Cryptocurrency Regulation Landscape in Poland: 2024 Update

In 2024, Poland’s approach to cryptocurrency regulation is marked by a blend of caution, innovation, and a desire to foster the fintech sector while managing the risks associated with digital currencies. Polish law defines virtual currency as a digital representation of value, distinct from fiat money, electronic money, financial instruments, promissory notes, or checks. These virtual currencies are not supervised by the Polish Financial Supervision Authority (PFSA), but the PFSA has issued guidelines to distinguish them from financial instruments. This includes the classification of various types of tokens like currency/exchange tokens, utility tokens, and investment/security tokens​​.

In terms of regulation, Poland adheres to anti-money laundering (AML) laws for virtual currency service providers (VCSPs). These entities must establish internal policies, appoint a qualified employee for AML compliance, and implement risk assessments and customer due diligence measures. Additionally, VCSPs must register with the Polish Register of Virtual Currency Activities, which is a requirement unique to the Polish jurisdiction, as per the EU’s 5th AML Directive​​.

Cryptocurrency transactions in Poland are subject to taxation, and cryptocurrencies are treated as taxable assets. This means individuals and businesses must report cryptocurrency-related income and gains for tax purposes, with the specific tax rates depending on the nature of the transaction and the tax status of the entity involved​​.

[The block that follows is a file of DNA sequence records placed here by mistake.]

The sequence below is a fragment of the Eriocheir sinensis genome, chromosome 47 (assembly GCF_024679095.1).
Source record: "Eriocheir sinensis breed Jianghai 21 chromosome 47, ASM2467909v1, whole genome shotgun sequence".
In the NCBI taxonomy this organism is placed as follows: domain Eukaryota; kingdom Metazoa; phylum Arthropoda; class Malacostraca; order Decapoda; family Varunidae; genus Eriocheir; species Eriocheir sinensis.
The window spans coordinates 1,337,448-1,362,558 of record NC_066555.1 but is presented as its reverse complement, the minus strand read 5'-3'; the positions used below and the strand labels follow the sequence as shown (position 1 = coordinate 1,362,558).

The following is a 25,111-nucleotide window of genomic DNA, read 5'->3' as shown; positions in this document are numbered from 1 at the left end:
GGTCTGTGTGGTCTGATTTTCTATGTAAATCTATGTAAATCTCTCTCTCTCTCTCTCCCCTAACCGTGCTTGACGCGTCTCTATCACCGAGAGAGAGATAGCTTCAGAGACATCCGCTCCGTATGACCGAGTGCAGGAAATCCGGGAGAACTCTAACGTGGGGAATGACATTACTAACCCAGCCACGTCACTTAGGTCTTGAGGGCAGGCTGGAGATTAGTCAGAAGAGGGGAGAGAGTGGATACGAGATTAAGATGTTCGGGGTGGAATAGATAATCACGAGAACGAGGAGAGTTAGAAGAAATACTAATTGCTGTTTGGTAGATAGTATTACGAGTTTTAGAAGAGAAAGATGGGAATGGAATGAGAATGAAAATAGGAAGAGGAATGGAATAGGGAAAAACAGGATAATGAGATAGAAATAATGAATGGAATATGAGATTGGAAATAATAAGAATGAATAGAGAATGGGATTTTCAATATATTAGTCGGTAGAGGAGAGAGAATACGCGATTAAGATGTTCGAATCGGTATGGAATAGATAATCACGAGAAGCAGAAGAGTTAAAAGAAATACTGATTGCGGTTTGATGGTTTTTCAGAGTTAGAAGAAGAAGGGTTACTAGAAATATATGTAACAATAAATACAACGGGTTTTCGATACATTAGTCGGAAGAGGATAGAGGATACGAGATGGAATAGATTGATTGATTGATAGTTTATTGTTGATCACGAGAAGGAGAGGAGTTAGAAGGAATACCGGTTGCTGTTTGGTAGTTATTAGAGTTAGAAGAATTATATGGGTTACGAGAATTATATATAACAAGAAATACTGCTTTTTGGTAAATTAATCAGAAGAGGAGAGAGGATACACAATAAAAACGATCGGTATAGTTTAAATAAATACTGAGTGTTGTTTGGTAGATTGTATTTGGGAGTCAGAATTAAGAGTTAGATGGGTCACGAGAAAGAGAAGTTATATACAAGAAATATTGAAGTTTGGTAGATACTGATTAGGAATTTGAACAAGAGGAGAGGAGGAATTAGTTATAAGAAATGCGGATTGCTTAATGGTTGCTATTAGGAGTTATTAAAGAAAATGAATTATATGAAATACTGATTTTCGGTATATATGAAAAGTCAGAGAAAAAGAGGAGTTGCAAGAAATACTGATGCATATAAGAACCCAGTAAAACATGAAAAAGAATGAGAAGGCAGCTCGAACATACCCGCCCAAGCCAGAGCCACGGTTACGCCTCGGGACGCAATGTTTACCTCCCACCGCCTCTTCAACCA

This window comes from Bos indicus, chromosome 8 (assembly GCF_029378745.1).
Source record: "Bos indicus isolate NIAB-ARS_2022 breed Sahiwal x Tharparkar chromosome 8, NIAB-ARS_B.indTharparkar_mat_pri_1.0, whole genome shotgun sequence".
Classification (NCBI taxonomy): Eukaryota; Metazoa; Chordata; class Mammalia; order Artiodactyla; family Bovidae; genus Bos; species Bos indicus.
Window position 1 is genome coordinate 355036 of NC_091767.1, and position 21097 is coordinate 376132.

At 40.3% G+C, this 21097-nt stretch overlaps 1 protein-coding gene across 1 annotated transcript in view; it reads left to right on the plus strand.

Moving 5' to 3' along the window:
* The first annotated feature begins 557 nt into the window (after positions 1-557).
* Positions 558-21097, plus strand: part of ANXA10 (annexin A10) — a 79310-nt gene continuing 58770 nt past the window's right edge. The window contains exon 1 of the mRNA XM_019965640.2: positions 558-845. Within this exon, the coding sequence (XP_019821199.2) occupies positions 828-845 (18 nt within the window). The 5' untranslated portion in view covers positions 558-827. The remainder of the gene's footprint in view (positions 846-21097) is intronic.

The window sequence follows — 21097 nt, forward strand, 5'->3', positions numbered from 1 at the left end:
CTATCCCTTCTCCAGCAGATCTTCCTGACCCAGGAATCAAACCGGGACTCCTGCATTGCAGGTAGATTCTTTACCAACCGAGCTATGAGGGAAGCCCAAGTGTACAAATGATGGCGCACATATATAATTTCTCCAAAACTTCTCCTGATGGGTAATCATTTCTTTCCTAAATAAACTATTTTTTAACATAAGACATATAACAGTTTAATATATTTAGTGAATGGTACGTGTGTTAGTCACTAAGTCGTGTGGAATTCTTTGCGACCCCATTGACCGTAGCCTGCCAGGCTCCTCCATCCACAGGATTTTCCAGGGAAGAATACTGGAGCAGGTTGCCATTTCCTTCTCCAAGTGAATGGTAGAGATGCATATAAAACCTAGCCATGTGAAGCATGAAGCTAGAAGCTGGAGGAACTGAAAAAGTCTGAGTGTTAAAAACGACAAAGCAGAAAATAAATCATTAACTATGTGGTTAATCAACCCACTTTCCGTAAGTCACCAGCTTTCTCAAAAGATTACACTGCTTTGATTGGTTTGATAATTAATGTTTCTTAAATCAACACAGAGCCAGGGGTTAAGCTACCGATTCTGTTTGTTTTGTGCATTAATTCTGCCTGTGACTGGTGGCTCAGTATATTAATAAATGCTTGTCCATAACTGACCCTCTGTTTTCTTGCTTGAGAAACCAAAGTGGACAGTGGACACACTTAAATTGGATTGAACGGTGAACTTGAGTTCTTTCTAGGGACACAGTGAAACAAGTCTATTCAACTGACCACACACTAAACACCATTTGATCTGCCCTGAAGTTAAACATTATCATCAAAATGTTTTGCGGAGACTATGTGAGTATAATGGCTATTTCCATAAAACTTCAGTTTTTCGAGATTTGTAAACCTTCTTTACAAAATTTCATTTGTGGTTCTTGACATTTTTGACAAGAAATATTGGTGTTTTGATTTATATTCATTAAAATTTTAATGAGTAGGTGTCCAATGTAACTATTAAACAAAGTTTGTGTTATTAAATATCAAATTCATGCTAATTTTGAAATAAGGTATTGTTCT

Poland has also taken steps to create a favorable environment for fintech and blockchain startups. Initiatives like the “Startup Poland” and a regulatory sandbox run by PFSA aim to promote innovation while maintaining consumer protection. However, these initiatives are more focused on the broader financial market rather than specifically on VCSPs. The government’s cautious stance is evident in its efforts to ensure transparency and mitigate risks associated with cryptocurrencies, such as money laundering or funding illegal activities​​.

Regarding cryptocurrency mining, there are no specific regulations prohibiting or restricting these activities in Poland. However, miners must comply with general regulations related to electricity consumption, land use, environmental protection, and taxation​​. Additionally, there are no specific border restrictions or obligations to declare cryptocurrency holdings when entering or leaving Poland​​.

In the realm of estate planning and testamentary succession, Poland is still developing regulations that directly address cryptocurrencies. Currently, the general principles of Polish inheritance law apply to cryptocurrencies, meaning they can be included in a person’s estate and distributed according to their will or the rules of intestate succession​​.

Overall, Poland’s cryptocurrency landscape in 2024 shows a careful balance between encouraging technological innovation and maintaining robust regulatory measures to manage the inherent risks of digital currencies.

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